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    Quote Originally Posted by Dave A View Post
    Just amazing how many people can't, or won't do their share of a dirty job. Cleaning up estates can be a lot of work, but it sounds like you found an antique Caterpillar enthusiast to take on a restoration project on the old D7.
    Hi Dave,

    Quite true!

    However, yes, I did find a Cat enthusiast, and in fact made some new friends via a couple of antique Caterpillar forums...they purchased all the Cats but one (I kept a D4 for myself). There aren't any better homes than the ones these Cats went to, in both Bakersfield and California City. In fact they even let me "babysit" a D6C bulldozer while they transported the D7 to its new home in California City!!! That D6C dozer sure helped clear a lot of weeds & overgrown areas.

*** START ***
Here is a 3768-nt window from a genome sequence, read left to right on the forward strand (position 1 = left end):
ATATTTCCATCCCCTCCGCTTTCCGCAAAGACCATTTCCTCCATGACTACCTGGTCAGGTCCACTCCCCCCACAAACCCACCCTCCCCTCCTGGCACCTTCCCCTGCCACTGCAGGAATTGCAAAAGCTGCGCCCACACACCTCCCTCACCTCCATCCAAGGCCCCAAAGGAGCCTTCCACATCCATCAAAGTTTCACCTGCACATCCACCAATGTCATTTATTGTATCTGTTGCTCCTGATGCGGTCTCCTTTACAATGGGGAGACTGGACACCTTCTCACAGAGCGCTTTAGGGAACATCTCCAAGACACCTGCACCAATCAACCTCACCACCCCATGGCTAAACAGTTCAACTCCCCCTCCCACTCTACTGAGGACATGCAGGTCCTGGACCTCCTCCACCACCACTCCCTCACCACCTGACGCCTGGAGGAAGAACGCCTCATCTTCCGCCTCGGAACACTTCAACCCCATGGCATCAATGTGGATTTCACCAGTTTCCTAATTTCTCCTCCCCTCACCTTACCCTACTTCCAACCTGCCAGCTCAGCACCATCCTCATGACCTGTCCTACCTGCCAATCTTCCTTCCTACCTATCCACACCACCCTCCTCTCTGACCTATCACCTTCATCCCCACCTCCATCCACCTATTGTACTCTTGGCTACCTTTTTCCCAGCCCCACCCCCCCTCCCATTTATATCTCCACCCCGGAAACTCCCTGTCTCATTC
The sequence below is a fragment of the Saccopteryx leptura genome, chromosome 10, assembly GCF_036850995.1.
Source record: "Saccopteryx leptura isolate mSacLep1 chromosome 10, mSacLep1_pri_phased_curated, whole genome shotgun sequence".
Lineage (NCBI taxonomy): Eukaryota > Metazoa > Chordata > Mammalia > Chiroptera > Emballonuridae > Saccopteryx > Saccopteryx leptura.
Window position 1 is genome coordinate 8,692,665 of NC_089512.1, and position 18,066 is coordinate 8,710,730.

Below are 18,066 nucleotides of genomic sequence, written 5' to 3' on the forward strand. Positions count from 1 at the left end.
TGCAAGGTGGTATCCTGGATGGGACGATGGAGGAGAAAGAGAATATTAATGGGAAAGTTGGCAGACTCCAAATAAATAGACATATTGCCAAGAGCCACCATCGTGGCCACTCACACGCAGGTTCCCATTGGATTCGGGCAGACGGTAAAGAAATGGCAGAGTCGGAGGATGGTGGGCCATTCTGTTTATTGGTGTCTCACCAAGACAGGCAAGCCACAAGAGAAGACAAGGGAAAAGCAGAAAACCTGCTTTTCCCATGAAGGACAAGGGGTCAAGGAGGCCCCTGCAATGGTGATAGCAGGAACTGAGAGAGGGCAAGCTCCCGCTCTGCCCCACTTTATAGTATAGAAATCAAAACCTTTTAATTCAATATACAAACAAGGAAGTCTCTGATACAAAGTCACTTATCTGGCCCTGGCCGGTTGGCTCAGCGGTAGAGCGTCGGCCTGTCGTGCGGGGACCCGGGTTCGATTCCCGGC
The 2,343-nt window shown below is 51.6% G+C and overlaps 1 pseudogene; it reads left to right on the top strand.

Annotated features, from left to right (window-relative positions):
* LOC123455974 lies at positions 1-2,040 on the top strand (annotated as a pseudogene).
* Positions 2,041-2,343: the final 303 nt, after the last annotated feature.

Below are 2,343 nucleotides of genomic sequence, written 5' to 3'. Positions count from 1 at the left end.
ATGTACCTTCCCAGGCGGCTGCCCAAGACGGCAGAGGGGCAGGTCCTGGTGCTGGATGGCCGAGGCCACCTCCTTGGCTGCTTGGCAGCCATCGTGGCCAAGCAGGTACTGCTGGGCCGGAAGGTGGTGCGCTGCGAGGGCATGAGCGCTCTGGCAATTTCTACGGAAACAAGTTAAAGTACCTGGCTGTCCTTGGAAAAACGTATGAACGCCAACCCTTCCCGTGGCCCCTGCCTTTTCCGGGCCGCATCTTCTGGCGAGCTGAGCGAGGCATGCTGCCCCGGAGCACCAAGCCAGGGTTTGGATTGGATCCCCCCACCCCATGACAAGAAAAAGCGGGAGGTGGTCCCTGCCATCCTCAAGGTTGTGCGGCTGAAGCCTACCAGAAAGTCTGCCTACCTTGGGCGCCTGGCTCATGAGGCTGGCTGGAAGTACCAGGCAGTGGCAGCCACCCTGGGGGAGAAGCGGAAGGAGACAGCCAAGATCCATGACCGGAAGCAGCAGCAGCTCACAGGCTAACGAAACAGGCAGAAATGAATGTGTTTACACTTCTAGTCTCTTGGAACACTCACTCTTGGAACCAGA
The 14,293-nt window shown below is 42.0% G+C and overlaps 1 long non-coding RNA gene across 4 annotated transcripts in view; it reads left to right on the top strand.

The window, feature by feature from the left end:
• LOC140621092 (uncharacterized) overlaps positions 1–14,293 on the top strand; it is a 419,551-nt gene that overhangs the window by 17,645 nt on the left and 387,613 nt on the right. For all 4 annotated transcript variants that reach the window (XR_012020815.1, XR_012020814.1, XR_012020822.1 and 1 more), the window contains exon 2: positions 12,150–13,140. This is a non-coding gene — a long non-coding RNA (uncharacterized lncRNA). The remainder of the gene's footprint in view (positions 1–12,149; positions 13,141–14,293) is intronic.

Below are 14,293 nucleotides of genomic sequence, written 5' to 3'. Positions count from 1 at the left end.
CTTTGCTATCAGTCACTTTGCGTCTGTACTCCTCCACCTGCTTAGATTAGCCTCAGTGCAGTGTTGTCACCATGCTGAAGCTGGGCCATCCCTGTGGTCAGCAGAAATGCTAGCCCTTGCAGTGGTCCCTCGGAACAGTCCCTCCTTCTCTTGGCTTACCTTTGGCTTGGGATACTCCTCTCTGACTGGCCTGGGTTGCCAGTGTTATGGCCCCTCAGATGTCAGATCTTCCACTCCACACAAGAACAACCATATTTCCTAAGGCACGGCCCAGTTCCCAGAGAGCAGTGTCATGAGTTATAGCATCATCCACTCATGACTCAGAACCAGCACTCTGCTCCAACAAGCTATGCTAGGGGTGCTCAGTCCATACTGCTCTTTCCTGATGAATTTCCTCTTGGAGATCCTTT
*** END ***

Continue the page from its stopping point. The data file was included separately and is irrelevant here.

Now I want one....
    "A fear of weapons is a sign of retarded sexual and emotional maturity."
    --Sigmund Freud, General Introduction to Psychoa*alysis (1952)

  10. #40
    GaryB's Avatar
    GaryB is offline Rock Crawlin GPS Moving Map Totin Trailblazing Expert Ghost Towner
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    I've been doing quite a bit of moving myself, so not much time to explore either. I have how ever been getting things on the to do list done, so hopefully I can get back out full swing early next year; depending on the weather.
    "I have a .44 and a shovel, I'm sure no one's gonna miss you" - Virginia City, NV

    http://community.webshots.com/user/GBodell